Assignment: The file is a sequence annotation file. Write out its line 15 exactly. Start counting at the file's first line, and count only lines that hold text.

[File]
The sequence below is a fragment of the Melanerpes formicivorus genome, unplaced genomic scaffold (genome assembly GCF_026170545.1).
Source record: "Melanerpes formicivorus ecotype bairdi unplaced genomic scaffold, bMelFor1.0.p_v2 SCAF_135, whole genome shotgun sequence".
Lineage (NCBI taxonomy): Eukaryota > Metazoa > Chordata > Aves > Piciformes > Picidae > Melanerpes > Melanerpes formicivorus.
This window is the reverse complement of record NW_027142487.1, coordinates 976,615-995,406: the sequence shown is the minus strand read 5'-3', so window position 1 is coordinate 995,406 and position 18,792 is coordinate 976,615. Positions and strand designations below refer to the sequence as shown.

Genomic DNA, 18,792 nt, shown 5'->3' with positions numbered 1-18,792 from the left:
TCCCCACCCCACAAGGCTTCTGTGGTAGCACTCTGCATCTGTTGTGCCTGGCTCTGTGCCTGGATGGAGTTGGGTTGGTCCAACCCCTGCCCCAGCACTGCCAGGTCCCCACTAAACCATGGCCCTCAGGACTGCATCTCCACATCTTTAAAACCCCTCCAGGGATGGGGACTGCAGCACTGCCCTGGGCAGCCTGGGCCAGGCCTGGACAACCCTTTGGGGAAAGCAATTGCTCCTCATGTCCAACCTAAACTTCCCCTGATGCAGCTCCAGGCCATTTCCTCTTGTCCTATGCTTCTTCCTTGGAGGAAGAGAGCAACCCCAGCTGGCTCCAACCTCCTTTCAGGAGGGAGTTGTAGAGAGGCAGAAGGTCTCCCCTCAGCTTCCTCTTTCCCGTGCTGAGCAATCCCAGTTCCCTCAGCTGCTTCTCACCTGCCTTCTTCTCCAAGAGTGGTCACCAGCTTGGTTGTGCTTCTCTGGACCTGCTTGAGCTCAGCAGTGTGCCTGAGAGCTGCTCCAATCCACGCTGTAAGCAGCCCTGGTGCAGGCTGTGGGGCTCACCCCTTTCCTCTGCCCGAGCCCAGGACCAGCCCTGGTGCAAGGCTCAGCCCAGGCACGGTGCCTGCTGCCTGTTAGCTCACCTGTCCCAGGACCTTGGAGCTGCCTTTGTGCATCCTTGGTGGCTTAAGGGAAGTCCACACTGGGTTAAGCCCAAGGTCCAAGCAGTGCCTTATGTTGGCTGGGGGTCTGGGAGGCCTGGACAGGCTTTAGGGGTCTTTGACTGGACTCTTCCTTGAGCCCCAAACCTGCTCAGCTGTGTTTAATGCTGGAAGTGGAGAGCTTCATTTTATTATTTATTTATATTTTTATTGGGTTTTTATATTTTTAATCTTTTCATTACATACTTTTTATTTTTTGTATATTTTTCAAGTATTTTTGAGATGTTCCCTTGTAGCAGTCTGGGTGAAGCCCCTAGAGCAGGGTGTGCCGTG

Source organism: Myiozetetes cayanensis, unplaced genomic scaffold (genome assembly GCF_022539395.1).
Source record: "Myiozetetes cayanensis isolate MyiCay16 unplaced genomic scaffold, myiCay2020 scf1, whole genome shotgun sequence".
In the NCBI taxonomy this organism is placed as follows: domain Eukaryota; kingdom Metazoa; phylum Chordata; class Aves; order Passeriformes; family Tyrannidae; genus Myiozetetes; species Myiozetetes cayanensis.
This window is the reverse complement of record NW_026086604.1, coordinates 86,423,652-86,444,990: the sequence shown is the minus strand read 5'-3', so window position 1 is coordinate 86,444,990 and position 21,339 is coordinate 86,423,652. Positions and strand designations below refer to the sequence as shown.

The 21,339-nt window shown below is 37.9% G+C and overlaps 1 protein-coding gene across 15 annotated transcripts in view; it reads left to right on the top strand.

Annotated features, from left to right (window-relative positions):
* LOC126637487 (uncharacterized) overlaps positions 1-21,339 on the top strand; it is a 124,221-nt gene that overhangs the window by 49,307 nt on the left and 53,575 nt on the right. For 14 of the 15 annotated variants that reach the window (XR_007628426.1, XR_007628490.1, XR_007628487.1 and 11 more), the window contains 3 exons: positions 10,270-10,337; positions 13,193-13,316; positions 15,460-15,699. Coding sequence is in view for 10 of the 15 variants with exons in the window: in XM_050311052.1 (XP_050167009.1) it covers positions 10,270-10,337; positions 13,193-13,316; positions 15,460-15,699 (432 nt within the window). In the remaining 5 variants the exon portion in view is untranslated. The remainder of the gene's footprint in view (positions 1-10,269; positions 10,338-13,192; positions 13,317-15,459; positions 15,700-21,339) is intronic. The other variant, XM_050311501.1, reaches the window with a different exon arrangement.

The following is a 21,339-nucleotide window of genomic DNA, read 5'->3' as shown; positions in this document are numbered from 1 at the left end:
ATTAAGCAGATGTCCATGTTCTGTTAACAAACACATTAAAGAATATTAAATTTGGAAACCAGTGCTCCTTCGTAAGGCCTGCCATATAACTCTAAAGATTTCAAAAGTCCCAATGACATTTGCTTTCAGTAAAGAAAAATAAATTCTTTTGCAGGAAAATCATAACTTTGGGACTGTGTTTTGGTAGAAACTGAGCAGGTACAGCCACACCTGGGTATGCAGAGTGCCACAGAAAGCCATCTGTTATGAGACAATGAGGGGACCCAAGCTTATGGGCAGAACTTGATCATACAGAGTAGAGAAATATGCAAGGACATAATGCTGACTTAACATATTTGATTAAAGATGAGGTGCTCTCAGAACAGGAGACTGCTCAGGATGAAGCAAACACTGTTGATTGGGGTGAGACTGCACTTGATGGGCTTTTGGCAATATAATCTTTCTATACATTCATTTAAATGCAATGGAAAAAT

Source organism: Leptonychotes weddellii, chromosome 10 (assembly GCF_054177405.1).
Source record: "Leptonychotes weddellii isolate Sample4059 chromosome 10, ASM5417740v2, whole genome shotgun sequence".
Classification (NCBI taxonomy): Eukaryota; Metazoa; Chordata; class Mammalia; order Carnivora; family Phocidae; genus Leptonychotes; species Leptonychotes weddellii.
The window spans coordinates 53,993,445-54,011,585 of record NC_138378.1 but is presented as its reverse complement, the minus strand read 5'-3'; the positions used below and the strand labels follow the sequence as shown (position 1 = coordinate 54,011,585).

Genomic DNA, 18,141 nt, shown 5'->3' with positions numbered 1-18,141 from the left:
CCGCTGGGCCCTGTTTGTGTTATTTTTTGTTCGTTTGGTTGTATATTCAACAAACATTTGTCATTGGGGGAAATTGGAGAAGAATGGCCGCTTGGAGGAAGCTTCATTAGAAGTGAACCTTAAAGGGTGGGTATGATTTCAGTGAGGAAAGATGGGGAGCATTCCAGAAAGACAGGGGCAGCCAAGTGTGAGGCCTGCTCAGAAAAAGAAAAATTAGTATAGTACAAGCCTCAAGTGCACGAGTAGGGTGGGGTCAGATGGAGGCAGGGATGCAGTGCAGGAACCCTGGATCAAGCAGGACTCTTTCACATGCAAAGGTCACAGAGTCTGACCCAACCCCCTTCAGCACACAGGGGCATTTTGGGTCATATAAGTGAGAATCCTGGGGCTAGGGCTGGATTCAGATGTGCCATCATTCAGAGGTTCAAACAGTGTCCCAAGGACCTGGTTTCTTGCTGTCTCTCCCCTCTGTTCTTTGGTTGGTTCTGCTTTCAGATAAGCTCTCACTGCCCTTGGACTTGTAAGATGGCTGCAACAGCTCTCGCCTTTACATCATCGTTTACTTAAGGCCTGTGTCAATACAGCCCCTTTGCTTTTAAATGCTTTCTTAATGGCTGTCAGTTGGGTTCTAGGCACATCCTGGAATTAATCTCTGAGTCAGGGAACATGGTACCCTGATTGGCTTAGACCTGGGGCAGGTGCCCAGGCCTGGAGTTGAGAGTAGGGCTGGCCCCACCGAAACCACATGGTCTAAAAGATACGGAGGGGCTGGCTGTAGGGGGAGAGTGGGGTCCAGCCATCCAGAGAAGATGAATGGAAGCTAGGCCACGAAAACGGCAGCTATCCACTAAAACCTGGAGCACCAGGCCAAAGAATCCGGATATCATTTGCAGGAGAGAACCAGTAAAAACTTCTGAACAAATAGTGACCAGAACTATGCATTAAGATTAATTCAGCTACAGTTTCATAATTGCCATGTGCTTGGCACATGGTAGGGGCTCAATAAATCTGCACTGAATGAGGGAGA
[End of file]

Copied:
ATTAAGCAGATGTCCATGTTCTGTTAACAAACACATTAAAGAATATTAAATTTGGAAACCAGTGCTCCTTCGTAAGGCCTGCCATATAACTCTAAAGATTTCAAAAGTCCCAATGACATTTGCTTTCAGTAAAGAAAAATAAATTCTTTTGCAGGAAAATCATAACTTTGGGACTGTGTTTTGGTAGAAACTGAGCAGGTACAGCCACACCTGGGTATGCAGAGTGCCACAGAAAGCCATCTGTTATGAGACAATGAGGGGACCCAAGCTTATGGGCAGAACTTGATCATACAGAGTAGAGAAATATGCAAGGACATAATGCTGACTTAACATATTTGATTAAAGATGAGGTGCTCTCAGAACAGGAGACTGCTCAGGATGAAGCAAACACTGTTGATTGGGGTGAGACTGCACTTGATGGGCTTTTGGCAATATAATCTTTCTATACATTCATTTAAATGCAATGGAAAAAT